Higher-order assembly of microtubules by counterions: From hexagonal bundles to living necklaces

Daniel J. Needleman, Miguel A. Ojeda-Lopez, Uri Raviv, Herbert P. Miller, Leslie Wilson, Cyrus R. Safinya*

*Corresponding author for this work

Research output: Contribution to journalArticlepeer-review

161 Scopus citations

Abstract

Cellular factors tightly regulate the architecture of bundles of filamentous cytoskeletal proteins, giving rise to assemblies with distinct morphologies and physical properties, and a similar control of the supramolecular organization of nanotubes and nanorods in synthetic materials is highly desirable. However, it is unknown what principles determine how macromolecular interactions lead to assemblies with defined morphologies. In particular, electrostatic interactions between highly charged polyelectrolytes, which are ubiquitous in biological and synthetic self-assembled structures, are poorly understood. We have used a model system consisting of microtubules (MTs) and multivalent cations to examine how microscopic interactions can give rise to distinct bundle phases in biological polyelectrolytes. The structure of these supramolecular assemblies was elucidated on length scales from subnanometer to micrometer with synchrotron x-ray diffraction, transmission electron microscopy, and differential interference contrast microscopy. Tightly packed hexagonal bundles with controllable diameters were observed for large trivalent, tetravalent, and pentavalent counterions. Unexpectedly, in the presence of small divalent cations, we have discovered a living necklace bundle phase, comprised of 2D dynamic assemblies of MTs with linear, branched, and loop topologies. This new bundle phase is an experimental example of nematic membranes. The morphologically distinct MT assemblies give insight into general features of bundle formation and may be used as templates for miniaturized materials with applications in nanotechnology and biotechnology.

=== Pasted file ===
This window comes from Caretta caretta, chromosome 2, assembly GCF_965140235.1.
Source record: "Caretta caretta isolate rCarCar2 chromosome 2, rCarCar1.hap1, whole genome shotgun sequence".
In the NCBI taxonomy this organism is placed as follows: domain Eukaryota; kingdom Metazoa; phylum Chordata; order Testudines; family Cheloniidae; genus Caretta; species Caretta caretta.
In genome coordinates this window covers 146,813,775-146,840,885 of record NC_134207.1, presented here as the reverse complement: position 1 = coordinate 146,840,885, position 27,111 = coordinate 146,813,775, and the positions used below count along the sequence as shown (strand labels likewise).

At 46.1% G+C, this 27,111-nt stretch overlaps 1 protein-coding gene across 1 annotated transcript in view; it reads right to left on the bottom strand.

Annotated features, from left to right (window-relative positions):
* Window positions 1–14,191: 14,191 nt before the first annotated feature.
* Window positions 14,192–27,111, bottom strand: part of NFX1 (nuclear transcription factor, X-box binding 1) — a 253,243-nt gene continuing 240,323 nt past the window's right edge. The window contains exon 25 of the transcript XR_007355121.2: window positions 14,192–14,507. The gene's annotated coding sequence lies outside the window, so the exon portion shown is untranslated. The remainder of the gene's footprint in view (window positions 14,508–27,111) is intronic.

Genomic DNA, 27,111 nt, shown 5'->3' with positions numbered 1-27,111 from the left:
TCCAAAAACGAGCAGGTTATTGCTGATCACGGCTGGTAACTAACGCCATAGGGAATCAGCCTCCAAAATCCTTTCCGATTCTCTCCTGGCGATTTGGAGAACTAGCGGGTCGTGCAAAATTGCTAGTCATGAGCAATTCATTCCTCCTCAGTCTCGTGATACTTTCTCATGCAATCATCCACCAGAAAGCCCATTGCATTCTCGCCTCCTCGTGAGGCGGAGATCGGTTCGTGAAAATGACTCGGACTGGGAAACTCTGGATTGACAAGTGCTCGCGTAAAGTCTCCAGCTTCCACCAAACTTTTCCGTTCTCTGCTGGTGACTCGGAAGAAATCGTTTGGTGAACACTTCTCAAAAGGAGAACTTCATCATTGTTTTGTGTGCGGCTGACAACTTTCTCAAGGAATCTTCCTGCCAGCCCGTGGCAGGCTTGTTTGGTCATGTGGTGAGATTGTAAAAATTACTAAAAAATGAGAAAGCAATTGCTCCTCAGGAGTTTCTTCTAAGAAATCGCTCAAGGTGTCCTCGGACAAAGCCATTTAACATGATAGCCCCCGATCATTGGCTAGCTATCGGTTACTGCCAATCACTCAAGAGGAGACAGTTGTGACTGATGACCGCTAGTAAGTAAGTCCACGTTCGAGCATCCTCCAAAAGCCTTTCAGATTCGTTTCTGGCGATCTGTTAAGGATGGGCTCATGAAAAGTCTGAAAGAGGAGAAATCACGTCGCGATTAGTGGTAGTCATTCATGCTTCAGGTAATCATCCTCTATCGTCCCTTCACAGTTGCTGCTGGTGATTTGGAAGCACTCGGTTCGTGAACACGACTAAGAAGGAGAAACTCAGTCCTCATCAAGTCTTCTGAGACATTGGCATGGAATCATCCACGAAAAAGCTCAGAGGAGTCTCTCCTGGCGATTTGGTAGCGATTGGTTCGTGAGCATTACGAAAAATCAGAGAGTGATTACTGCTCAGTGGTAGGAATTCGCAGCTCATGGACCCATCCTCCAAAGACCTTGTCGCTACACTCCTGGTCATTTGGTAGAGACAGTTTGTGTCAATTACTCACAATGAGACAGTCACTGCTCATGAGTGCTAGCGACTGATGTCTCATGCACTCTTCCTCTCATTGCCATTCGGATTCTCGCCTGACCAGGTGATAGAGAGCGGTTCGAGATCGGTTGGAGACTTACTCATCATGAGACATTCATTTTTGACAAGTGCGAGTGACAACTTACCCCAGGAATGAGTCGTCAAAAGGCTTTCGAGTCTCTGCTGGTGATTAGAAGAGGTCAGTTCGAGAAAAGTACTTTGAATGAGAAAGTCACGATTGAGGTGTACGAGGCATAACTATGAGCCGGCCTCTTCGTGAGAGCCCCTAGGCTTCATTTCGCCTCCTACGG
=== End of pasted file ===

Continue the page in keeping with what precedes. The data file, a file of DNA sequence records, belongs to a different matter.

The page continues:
Original languageAmerican English
Pages (from-to)16099-16103
Number of pages5
JournalProceedings of the National Academy of Sciences of the United States of America
Volume101
Issue number46
DOIs
StatePublished - 16 Nov 2004
Externally publishedYes

Keywords

  • Cation
  • Like-charge attraction
  • X-ray

Fingerprint

Dive into the research topics of 'Higher-order assembly of microtubules by counterions: From hexagonal bundles to living necklaces'. Together they form a unique fingerprint.

Cite this